The trial was initially due to have begun in June this year and last for 13 months, but the project was delayed due to heated political controversy and has now been shortened to just a half-year.
The test period is due to conclude at the end of July 2006, just six weeks before a referendum on whether to make the road tax permanent. The referendum will be held in connection with the September 2006 legislative elections.
During the trial, vehicles entering the inner city will have to pay 10, 15 or 20 kronor each time they pass a portal, with the amount of the toll depending on the time of day.
The highest amount will be charged during the morning and afternoon rush hours. There will however be no charge between 6:30 pm and 6:30 am, nor on weekends or holidays.
A maximum of 60 kronor will be charged per day.
The city of Stockholm will boost its public transport system in order to encourage people to leave their cars at home. In August this year and until the end of the trial period, some 200 buses will be added, as well as more frequent subway and commuter train traffic.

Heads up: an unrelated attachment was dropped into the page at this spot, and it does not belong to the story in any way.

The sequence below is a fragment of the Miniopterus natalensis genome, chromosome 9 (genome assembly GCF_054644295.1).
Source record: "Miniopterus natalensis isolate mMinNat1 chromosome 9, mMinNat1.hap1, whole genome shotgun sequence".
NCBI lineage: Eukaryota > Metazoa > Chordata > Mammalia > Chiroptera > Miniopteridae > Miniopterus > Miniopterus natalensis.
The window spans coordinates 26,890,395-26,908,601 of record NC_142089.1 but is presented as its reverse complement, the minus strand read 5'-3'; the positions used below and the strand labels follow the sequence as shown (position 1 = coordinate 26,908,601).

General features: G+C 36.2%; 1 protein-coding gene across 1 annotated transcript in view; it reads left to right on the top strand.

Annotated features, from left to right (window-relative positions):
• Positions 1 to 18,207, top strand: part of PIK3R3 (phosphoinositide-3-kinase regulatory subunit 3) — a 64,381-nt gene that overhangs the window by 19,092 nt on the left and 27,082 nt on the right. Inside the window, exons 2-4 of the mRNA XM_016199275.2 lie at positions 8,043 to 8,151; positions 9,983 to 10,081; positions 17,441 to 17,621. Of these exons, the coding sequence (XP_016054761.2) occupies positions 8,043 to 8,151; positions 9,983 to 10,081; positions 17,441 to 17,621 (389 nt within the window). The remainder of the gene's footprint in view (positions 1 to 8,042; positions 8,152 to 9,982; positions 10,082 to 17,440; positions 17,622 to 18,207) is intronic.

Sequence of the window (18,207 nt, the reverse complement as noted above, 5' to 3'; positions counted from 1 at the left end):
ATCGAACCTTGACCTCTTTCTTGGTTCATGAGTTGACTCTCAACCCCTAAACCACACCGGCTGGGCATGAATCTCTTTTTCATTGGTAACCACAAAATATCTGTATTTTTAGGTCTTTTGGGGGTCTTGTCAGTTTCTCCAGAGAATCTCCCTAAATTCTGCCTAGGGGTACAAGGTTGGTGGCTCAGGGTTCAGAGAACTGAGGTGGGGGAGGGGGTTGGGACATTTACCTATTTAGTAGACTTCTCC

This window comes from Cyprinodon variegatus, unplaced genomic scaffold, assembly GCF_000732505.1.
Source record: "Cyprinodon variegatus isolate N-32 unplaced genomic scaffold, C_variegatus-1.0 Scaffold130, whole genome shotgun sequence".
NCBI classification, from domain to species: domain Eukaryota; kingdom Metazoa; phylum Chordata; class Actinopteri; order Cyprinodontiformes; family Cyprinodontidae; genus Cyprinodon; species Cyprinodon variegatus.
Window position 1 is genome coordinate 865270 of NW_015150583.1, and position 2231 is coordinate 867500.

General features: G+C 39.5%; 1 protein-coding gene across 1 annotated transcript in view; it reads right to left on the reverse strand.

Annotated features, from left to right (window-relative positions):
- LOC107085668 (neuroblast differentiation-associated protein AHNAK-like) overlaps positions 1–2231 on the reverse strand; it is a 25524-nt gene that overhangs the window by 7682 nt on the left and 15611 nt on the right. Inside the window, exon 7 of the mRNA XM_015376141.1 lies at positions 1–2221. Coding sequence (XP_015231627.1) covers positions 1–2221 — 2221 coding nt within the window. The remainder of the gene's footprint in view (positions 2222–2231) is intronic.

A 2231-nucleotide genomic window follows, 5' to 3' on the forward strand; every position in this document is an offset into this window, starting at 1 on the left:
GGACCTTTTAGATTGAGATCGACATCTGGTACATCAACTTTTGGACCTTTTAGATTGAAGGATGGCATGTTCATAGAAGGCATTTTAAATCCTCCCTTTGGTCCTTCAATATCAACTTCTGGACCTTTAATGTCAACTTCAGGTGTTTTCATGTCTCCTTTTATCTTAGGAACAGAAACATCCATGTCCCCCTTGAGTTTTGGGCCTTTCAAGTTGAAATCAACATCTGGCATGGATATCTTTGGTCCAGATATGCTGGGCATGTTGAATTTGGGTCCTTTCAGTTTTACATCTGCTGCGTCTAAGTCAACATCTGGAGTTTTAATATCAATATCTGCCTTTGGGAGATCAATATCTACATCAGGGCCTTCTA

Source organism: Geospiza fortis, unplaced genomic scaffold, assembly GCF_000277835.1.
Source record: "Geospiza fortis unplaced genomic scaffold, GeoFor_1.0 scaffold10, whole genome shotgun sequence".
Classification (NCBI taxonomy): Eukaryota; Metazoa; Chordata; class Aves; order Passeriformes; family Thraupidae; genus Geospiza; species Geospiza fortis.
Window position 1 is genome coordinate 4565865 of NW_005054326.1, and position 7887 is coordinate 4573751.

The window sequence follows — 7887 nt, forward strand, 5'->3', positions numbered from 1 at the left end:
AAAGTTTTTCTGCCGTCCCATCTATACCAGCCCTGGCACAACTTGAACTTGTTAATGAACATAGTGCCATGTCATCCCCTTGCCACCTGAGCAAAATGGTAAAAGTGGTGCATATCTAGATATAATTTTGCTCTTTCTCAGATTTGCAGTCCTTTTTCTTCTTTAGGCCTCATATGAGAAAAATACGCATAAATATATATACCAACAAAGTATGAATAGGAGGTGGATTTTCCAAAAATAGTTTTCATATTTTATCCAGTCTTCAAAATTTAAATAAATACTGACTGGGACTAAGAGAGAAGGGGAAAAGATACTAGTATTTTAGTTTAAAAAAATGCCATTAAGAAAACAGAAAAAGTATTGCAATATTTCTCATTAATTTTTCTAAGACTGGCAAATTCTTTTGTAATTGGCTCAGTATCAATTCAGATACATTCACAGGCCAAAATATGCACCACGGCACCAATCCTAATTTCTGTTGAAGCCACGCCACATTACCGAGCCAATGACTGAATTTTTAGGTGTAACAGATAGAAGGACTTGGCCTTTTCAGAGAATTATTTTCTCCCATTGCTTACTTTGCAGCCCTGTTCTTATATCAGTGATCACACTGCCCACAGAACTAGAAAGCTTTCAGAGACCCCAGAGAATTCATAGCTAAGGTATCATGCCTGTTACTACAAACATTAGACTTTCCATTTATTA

“The congestion on Stockholm’s streets costs society five to six billion kronor annually in the form of increased transport costs and reduced economic activity,” Environment Minister Lena Sommestad wrote in an article in daily Dagens Nyheter on Thursday presenting the project.
“If even just one of every 10 car trips were replaced by a trip with public transport, or were to take place outside of rush hour, the benefits of accessibility would be significant,” she wrote.
The government has previously said that the aim is to reduce traffic by 10 to 15 percent on the most overloaded roads, increase the average speed, and reduce emissions of health-endangering pollutants and carbon dioxide.
Buses, taxis, emergency vehicles, electric and hybrid cars will be among those exempted from the congestion charge.